After pairing the device with the app you put two fingers on each of the metal pads and the smartphone screen displays the recording. After 30 seconds of recording it then interprets the rhythm.
Above is a typical recording I made in my office on a patient who had a history of AF. The quality is good and I can clearly see that he is in normal sinus rhythm. The app correctly made the diagnosis of NSR and calculated his heart rate at 68 beats per minute.
One day I had most of my patients record their ECG’s using AliveCor and compared it to the standard 12-lead ECG we normally record. The device correctly identified the two patients with AF out of this group and correctly identified the normals.
This recording is from a patient with persistent AF which had recurred two weeks earlier. The device correctly identified AF.
Studies have documented that AliveCor Mobile ECG can accurately diagnose AF in a screening setting and the FDA approved the device for AF screening in 2014.
Given the high prevalence of silent AF, the strong association of AF with stroke and the availability of anticoagulants which reduce AF associated stroke by 70%, screening for AF with devices like AliveCor holds the promise of preventing large numbers of stroke.
(For my comments on taking the pulse and stroke prevention see here and on the inadvisability of a routine 12-lead ECG see here)
AliveCor allows physicians utilizing the Mobile APP and ECG to have a “dashboard” into which their patients can transmit their AliveCor ECG recordings.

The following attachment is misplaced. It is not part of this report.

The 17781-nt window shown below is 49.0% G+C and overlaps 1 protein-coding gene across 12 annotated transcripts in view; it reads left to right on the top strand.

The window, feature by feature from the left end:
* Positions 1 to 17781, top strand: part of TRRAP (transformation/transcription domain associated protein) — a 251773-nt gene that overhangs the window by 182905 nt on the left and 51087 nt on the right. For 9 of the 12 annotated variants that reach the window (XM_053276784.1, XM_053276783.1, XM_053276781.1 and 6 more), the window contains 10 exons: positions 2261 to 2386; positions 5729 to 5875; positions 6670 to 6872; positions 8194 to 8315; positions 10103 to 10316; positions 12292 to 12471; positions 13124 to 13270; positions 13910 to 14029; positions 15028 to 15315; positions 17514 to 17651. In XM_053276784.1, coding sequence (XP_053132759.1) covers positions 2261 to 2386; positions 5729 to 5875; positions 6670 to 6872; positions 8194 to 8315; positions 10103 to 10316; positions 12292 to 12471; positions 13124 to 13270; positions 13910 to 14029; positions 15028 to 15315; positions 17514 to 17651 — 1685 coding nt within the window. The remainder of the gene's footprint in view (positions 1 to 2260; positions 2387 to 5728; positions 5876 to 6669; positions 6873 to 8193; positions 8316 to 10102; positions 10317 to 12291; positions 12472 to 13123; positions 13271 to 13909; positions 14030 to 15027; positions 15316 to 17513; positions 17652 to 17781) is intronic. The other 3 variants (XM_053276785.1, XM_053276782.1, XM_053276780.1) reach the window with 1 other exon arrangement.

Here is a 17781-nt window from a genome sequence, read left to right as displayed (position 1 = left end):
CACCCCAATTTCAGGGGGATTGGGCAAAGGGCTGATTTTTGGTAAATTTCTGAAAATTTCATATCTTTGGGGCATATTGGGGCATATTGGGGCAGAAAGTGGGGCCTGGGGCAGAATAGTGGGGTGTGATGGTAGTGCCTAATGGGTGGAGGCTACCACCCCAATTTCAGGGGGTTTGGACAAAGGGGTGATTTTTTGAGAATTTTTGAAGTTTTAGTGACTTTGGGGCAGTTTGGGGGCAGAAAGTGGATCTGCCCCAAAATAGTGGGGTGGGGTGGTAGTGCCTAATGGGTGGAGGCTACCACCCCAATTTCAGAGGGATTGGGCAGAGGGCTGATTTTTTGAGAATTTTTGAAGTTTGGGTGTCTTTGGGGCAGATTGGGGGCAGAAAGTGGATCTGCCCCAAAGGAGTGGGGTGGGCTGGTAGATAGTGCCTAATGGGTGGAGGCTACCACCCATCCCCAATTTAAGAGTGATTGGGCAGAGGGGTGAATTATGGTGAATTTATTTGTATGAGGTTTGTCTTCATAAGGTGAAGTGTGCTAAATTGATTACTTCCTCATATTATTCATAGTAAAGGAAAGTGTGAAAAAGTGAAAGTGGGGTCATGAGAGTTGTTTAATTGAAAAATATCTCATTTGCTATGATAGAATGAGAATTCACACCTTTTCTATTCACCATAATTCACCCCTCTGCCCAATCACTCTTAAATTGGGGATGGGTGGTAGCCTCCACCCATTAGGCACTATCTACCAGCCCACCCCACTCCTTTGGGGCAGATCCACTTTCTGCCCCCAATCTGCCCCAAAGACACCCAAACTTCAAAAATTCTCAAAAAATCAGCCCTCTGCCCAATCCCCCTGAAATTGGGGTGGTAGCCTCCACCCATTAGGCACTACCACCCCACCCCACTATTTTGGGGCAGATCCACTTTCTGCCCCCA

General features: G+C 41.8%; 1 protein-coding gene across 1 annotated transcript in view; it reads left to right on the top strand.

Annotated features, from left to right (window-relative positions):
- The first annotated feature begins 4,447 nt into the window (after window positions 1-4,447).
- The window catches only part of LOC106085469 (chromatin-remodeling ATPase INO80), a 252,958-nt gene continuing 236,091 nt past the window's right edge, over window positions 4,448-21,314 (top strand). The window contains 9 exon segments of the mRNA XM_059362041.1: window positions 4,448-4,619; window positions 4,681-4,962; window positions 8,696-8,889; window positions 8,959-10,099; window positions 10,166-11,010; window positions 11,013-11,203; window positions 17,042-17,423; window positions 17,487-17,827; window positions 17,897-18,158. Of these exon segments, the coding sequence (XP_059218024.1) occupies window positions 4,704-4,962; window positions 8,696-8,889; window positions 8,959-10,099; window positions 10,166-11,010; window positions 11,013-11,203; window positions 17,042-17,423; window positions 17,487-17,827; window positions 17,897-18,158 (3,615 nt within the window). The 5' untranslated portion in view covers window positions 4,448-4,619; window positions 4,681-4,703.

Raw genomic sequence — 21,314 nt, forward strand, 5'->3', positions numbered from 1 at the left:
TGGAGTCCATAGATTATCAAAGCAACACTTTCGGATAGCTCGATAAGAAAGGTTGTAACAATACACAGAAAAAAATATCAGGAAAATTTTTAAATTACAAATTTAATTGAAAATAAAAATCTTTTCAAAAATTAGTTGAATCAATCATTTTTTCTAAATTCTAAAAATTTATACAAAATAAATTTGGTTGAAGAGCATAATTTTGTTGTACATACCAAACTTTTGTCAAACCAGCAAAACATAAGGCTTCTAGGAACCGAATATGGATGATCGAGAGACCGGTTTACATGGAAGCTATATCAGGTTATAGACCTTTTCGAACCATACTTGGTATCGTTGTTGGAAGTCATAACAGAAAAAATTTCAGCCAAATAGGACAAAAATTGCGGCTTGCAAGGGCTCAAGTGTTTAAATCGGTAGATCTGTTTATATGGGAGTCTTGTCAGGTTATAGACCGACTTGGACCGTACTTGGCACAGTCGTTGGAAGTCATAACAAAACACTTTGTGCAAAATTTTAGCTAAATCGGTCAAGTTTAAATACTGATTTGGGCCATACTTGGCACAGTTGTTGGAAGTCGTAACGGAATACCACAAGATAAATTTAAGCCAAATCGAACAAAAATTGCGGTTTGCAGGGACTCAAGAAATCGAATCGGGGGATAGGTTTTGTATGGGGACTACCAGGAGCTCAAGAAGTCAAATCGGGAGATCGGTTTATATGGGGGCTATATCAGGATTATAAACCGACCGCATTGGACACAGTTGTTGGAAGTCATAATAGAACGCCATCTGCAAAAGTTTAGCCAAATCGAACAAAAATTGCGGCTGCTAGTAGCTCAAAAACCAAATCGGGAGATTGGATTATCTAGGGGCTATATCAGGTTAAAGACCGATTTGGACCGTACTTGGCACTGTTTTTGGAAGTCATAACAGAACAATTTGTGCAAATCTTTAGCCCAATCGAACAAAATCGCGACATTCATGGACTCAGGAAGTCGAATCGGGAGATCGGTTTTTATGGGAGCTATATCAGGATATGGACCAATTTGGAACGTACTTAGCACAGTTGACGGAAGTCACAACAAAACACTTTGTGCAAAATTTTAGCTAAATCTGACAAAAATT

I will be discussing this remarkable new device with my AF patients who are smartphone enabled. I think it will advance our ability to more efficiently and quickly diagnose AF in them.
My standard approach if a patient with AF calls and says that they feel like they are out of rhythm is to have them come into the office for a full 12-lead ECG. If they are AliveCor enabled, they could make their own recording, and we could review that remotely and make a diagnosis without the office visit.
Recently, the skeptical cardiologist was asked by his old friend and life coach (OFALCSC) whether he was correct to refuse the annual electrocardiogram (ECG) which his primary care doctor had recommended during an annual physical.
Most of my patients feel that the ECG has the ability to tell me quite a bit about their heart. The technique utilizes electrodes on the arms, legs and chest region which record with precision, the depolarization and repolarization of the upper chambers (atria) and lower chamber (ventricles) of the heart.
The ECG is THE tool for assessing the rhythm of the heart. If performed and interpreted properly (not always a given) it tells us very precisely whether we are in normal (sinus) rhythm, wherein the atria contract synchronously before the ventricles contract, or in an abnormal rhythm. It is also very good at telling us whether you are having a heart attack.
If you are, however, like the OFALSC, and feel fine (meaning without symptoms or asymptomatic), exercise regularly, have never had heart problems, and have a pulse between 60 and 90, the value of the routine annual ECG is very questionable. In fact, the United States Preventive Services Task Force (USPFTF)
“recommends against screening with resting or exercise electrocardiography (ECG) for the prediction of coronary heart disease (CHD) events in asymptomatic adults at low risk for CHD events”
(for asymptomatic adults at intermediate or high risk for CHD they deem the evidence insufficient). The USPSTF feels that that the evidence only supports an annual BP screen along with measurement of weight and a PAP smear.